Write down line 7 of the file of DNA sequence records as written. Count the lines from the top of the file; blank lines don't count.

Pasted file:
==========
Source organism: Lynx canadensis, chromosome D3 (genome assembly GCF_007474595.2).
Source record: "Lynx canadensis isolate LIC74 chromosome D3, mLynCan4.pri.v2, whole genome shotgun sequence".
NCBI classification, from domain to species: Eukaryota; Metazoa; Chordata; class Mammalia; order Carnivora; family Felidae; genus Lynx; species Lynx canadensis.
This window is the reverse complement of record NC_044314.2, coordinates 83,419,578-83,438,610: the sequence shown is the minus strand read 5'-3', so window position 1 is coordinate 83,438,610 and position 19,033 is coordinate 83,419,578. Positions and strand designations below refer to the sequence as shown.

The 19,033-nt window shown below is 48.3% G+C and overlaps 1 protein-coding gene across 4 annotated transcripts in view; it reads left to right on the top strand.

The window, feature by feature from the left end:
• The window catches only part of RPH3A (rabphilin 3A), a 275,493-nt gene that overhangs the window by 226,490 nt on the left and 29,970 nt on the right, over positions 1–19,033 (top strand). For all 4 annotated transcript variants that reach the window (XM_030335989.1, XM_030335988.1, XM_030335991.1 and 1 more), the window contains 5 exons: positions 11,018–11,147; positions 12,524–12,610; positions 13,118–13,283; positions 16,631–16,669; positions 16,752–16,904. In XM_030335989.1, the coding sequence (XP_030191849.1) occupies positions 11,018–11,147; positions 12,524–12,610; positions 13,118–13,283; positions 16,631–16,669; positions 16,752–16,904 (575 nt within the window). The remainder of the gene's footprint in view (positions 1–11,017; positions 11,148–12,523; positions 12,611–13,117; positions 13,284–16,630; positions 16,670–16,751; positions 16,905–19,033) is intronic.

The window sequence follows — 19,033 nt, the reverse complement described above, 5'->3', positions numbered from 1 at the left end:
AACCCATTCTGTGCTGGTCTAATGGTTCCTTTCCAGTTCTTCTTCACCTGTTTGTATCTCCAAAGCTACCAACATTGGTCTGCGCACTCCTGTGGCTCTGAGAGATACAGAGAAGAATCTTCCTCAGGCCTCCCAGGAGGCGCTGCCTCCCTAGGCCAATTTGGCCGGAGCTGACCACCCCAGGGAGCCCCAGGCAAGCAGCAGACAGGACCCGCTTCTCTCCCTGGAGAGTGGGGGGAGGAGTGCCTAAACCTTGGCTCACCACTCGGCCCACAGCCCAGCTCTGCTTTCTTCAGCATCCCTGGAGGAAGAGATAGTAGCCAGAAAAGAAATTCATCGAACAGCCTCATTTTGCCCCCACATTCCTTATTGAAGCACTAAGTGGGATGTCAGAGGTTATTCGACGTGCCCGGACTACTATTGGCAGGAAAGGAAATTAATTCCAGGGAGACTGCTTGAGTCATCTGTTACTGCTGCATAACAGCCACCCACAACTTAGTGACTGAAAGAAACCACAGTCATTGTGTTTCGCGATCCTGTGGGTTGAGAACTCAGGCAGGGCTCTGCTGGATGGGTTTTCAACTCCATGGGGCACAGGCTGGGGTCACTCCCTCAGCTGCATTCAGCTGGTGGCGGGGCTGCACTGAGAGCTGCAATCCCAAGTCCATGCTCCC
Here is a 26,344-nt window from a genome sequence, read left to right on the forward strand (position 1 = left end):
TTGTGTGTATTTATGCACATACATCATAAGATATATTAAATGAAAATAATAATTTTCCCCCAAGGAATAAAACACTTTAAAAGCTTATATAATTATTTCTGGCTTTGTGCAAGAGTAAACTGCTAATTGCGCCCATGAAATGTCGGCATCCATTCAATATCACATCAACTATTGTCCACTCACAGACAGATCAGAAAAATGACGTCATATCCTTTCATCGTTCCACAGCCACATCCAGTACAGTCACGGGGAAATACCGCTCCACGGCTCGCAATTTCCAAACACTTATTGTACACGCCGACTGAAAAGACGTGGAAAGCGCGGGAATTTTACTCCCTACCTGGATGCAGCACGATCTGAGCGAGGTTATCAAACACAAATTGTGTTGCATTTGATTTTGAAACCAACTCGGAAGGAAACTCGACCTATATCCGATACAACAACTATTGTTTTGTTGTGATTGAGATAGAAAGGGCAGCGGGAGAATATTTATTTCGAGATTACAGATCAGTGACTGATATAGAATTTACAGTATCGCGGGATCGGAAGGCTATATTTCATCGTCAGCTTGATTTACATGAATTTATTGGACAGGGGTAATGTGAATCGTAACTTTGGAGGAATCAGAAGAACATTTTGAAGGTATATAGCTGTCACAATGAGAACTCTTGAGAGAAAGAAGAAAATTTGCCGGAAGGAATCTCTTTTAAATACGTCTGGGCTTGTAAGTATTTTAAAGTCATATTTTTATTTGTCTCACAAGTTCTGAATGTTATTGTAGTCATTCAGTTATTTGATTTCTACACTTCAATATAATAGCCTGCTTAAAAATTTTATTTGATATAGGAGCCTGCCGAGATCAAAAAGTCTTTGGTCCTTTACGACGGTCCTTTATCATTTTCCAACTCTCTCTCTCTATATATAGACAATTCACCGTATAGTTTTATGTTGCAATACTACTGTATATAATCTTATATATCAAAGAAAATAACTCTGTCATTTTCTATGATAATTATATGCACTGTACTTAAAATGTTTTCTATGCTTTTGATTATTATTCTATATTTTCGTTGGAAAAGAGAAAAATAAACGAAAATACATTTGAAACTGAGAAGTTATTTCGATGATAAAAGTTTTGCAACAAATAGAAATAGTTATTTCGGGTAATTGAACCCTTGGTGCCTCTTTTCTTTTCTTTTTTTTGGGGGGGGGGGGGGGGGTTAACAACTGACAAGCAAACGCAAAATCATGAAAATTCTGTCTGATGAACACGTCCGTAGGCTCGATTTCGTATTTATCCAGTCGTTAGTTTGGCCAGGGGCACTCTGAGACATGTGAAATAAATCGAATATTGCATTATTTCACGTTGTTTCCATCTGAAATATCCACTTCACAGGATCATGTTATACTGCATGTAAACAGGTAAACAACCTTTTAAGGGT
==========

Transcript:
• The window catches only part of RPH3A (rabphilin 3A), a 275,493-nt gene that overhangs the window by 226,490 nt on the left and 29,970 nt on the right, over positions 1–19,033 (top strand). For all 4 annotated transcript variants that reach the window (XM_030335989.1, XM_030335988.1, XM_030335991.1 and 1 more), the window contains 5 exons: positions 11,018–11,147; positions 12,524–12,610; positions 13,118–13,283; positions 16,631–16,669; positions 16,752–16,904. In XM_030335989.1, the coding sequence (XP_030191849.1) occupies positions 11,018–11,147; positions 12,524–12,610; positions 13,118–13,283; positions 16,631–16,669; positions 16,752–16,904 (575 nt within the window). The remainder of the gene's footprint in view (positions 1–11,017; positions 11,148–12,523; positions 12,611–13,117; positions 13,284–16,630; positions 16,670–16,751; positions 16,905–19,033) is intronic.